Press Release
July 22, 2011

Revival of joint seismic study urged
PH must take lead in joint exploration of Spratlys

Sen. Ralph G. Recto yesterday urged the Aquino government to take the lead in pursuing a joint economic exploration of the disputed Spratly Islands among claimant countries as a way of "moving forward" on the long pestering issue.

"We just can't say we're open to the idea and sit idly. We should take the initiative to make this happen. A joint exploration is the only sensible thing to do in harnessing the economic potentials of Spratlys without having to fire one single shot or sinking a gun boat," Recto, a senior member of the Senate committees on foreign relations and of national defense and security, said.

Recto said the joint exploration initiative could be pushed even while issues on ownership are still being resolved under the auspices of ASEAN or United Nations Convention on the Laws of the Sea (UNCLOS).

"We can't wait another 30 years for this issue to be resolved. If claimants would only agree now, whatever natural resources underneath Spratlys could be shared equitably for the economic benefits of all nations. Who knows, after 30 years when the oil or natural gas is fully depleted, not a claimant would show interest anymore," he said.

"The joint exploration would not mean surrendering one nation's claim or sovereignty but embracing a common workable solution to a long-standing problem," Recto added.

The senator said the country did its own joint exploration with the natural gas find in Malampaya off Palawan not with another sovereign nation but with a private multinational consortium led by Shell and Chevron. The Spratly islands is said to be sitting on large deposits of natural gas and oil.

Recto said for starters, the country could spearhead the forging of another joint marine seismic undertaking (JMSU) among claimant countries, after the first one with China and Vietnam that was signed way back in 2005 lapsed in 2008.

The JMSU, which was signed in March 2005 by the Philippines and China, called for the two countries' joint exploration of petroleum resource potential in the South China Sea.

When Vietnam, a claimant of portions of the Spratlys, protested, it was included in the agreement. The JMSU was not renewed after it lapsed in July 2008.

"We probe together for oil then we harvest the proceeds equitably," Recto, who also chairs the Senate committee on ways and means, said.

Recto said the country is in a unique location to mediate a joint exploitation among claimant nations because of its proximity to the disputed islands.

"The Chinese nor the Vietnamese could not singlehandedly lay down their own natural gas or oil pipelines all the way from Spratlys to their home soil. The more economical way is to use our existing Malampaya gas pipeline that stretches from Palawan waters to South Luzon where each claimant would converge to pick up and load their share," he said.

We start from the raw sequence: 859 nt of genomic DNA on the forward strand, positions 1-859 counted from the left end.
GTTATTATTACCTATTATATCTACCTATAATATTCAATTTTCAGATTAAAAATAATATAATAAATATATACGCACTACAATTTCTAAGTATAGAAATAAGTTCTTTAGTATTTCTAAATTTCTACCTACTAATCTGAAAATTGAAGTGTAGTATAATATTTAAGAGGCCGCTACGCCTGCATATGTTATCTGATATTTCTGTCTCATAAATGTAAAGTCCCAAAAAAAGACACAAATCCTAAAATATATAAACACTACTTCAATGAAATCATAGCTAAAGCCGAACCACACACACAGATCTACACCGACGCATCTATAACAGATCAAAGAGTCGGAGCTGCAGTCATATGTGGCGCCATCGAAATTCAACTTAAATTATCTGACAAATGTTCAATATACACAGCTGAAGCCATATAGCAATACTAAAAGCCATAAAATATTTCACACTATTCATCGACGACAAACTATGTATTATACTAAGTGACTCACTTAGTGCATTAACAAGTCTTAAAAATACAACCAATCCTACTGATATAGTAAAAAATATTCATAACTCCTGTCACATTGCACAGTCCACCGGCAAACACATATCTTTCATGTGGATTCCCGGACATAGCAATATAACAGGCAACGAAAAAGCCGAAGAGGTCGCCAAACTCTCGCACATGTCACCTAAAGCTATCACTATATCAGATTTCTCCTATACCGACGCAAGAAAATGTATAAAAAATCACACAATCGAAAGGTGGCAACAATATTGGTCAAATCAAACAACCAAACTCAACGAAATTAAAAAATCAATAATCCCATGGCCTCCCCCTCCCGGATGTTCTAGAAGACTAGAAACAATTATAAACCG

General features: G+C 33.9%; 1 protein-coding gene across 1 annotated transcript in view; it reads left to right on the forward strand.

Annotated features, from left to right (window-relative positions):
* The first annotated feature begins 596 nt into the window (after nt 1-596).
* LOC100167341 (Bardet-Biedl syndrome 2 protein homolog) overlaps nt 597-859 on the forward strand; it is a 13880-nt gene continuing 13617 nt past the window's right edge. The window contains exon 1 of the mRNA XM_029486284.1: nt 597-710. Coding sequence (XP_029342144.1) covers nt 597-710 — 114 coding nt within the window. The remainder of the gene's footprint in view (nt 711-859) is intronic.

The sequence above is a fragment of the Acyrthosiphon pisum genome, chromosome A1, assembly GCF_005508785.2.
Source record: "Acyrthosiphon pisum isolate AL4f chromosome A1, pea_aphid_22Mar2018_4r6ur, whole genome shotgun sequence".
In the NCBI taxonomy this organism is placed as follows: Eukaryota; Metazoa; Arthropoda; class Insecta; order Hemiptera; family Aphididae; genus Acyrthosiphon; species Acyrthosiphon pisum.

The senator said in return for the use of the gas pipeline, the country could just charge handling fee.

Recto said the joint exploration proposal could be part of the talking agenda that the President will bring to the table when he visits China in August or September this year.

"If we could sell this idea to the Chinese, it would not be difficult to convince the others," he said. Recto further pointed out: "Let's leave the sovereignty issue to DFA. Our focus is on how we can make use of the economic potentials of Spratlys now while zealous foreign ministers debate over the next decade their sovereign claims."

A meeting of senior foreign officials from ASEAN countries and China to finalize the implementing guidelines on the 2002 Code of Conduct of Parties (DOC) in the West Philippine Sea or South China Sea has produced mixed reviews with other participants griping over a watered down version of the draft guidelines.

In the same meeting, the ASEAN secretariat "noted with appreciation" the proposal of the Philippines to declare South China Sea into a "Zone of Peace, Freedom, Friendship and Cooperation."

Recto said the country's top foreign officials should have been more specific in also calling for a "joint economic cooperation" in Spratlys to start the ball rolling.

Aside from Vietnam and China, the other nations contesting the country's claim over Spratlys are Malaysia, Taiwan and Brunei.

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